Oxymoron for President

March 31, 2011

More inside baseball, but if you’re interested in this stuff, another writer at National Review Online also pans most of the rest of the Republican governors (and one speaker of the House) expected to run for president in 2012—Mitt Romney, Mike Huckabee, Newt Gingrich, Tim Pawlenty, Haley Barbour, and Mitch Daniels—as big-government conservatives (in which case, “conservatives”).

Does anyone have an opinion on whether Rick Perry or John Bolton is a serious possibility?

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CHICKEN GIZZARDS & HEARTS: MOSTLY GIZZARDS

Chicken Gizzards & Hearts.  Mostly Gizzards.

I also like that “All Natural” gets an asterisk.  It’s all natural, but not as natural as all that!

President Obama finally gave a speech last night about his military action in Libya—what, ten days after American military operations started?  If I remember correctly, we had to have the national debate about whether to begin the second Iraq War (which, unlike this, was arguably just a continuation and finishing of the first one) for at least the better part of a year, and liberals still decried the “rush” to war.  I hope liberals will judge President Obama by the same standard.

Update (March 29th, 2011): Victor Davis Hanson at National Review Online notes,

There was no mention of the Congress. Is he going to ever ask its approval? And if not, why the repeated emphasis on asking others such as the Arab League or the UN for their approval — given that their representatives, unlike ours, are largely not elected?

Yes, come to think of it, President Bush also had Congress’s authorization for the use of force.

Postscript on Civility

March 21, 2011

Two months ago, someone shot a lot of people at an event in Tucson, Arizona, including Congressman Gabrielle Giffords.  Six of those people died; many others were injured.  Liberals argued that conservatives (e.g., radio-talk-show hosts) participate in the great national debate a little bit too boisterously, and that eruptions of such violence are a natural result of that debate (i.e., a natural result of what I think Mark Steyn has called the rough and tumble of a free society).  Liberals talked about the need for “civility” in the national discourse, ambiguously attempting to deligitimize debate.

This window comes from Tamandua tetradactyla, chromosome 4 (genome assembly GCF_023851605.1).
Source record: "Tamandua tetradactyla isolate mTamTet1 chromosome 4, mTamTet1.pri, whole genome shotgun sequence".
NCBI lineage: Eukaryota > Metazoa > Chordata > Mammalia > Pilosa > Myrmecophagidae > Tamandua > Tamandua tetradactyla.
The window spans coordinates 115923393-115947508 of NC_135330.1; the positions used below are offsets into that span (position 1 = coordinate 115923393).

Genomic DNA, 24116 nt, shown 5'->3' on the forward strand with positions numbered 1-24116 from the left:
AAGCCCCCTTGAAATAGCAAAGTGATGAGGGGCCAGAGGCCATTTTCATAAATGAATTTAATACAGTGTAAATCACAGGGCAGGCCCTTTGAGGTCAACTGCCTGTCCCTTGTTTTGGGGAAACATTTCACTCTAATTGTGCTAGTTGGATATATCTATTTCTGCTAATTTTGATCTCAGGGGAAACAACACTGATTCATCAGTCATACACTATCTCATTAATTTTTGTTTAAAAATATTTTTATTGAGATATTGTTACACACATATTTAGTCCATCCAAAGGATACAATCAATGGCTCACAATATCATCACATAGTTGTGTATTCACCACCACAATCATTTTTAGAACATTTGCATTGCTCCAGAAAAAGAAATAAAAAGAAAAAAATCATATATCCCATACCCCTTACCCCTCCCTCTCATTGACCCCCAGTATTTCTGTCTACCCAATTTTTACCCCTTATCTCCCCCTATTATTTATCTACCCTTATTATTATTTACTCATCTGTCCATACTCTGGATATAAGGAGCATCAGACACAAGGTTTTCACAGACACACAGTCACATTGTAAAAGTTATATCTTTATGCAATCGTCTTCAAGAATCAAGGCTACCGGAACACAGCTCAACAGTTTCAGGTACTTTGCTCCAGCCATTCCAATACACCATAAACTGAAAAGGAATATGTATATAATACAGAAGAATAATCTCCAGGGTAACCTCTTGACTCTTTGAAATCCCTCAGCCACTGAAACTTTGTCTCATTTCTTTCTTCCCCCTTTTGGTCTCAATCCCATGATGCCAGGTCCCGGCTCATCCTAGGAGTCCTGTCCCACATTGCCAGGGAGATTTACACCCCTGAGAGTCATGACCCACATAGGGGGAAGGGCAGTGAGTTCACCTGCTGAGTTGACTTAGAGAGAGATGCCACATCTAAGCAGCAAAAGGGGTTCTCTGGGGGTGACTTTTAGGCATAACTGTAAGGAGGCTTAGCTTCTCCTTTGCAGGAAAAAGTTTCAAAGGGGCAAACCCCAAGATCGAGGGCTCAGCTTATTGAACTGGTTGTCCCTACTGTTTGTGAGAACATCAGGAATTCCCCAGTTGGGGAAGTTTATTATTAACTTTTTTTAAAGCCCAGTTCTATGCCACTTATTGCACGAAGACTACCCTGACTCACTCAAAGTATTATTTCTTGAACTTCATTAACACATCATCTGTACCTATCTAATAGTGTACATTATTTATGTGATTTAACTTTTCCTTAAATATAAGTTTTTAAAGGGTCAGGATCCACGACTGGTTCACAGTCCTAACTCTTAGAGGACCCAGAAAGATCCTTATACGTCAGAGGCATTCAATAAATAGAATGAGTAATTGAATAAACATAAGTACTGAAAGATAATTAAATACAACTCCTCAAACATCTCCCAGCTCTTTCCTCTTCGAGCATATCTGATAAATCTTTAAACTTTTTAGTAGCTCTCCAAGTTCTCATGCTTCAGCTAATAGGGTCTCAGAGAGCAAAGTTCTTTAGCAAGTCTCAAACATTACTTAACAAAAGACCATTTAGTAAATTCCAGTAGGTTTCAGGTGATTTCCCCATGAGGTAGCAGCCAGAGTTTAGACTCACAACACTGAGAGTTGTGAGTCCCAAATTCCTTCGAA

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A writer at National Review Online has more on America’s looming debt crisis, and a warning that Washington politicians may have to choose between balanced budgets in the near term and the structural reforms needed to make America solvent in the long term.  Normally, I wouldn’t bet on politicians’ choosing the common good in the future over what makes them look good in the present, but America isn’t dead yet; so here’s hoping.

This is a little bit inside baseball, but for those of you contemplating possible Republican contenders for the presidency in 2012, a writer in National Review Online makes my former governor, Indiana’s Mitch Daniels, sound pretty bad.  Sample:

Daniels has an Obamacare problem that could hurt the repeal movement if he doesn’t deal with it. . . . This isn’t the first time conservatives have danced with the devil on health-care questions (see Massachusetts), but with health-care freedom now at its moment of maximum peril, that needs to stop.

I don’t know whom that leaves.

Just after arguing with a reader about the national debt, I find myself reading a good piece by Mark Steyn (redundant? “a piece by Mark Steyn”?), which includes this excellent and topical paragraph:

[Senate Majority Leader Harry Reid] and too many other Americans seem to be living their version of the old line: If you owe the bank a thousand dollars, you have a problem; if you owe the bank a million dollars, the bank has a problem. America owes the world $14 trillion, so the world has a problem.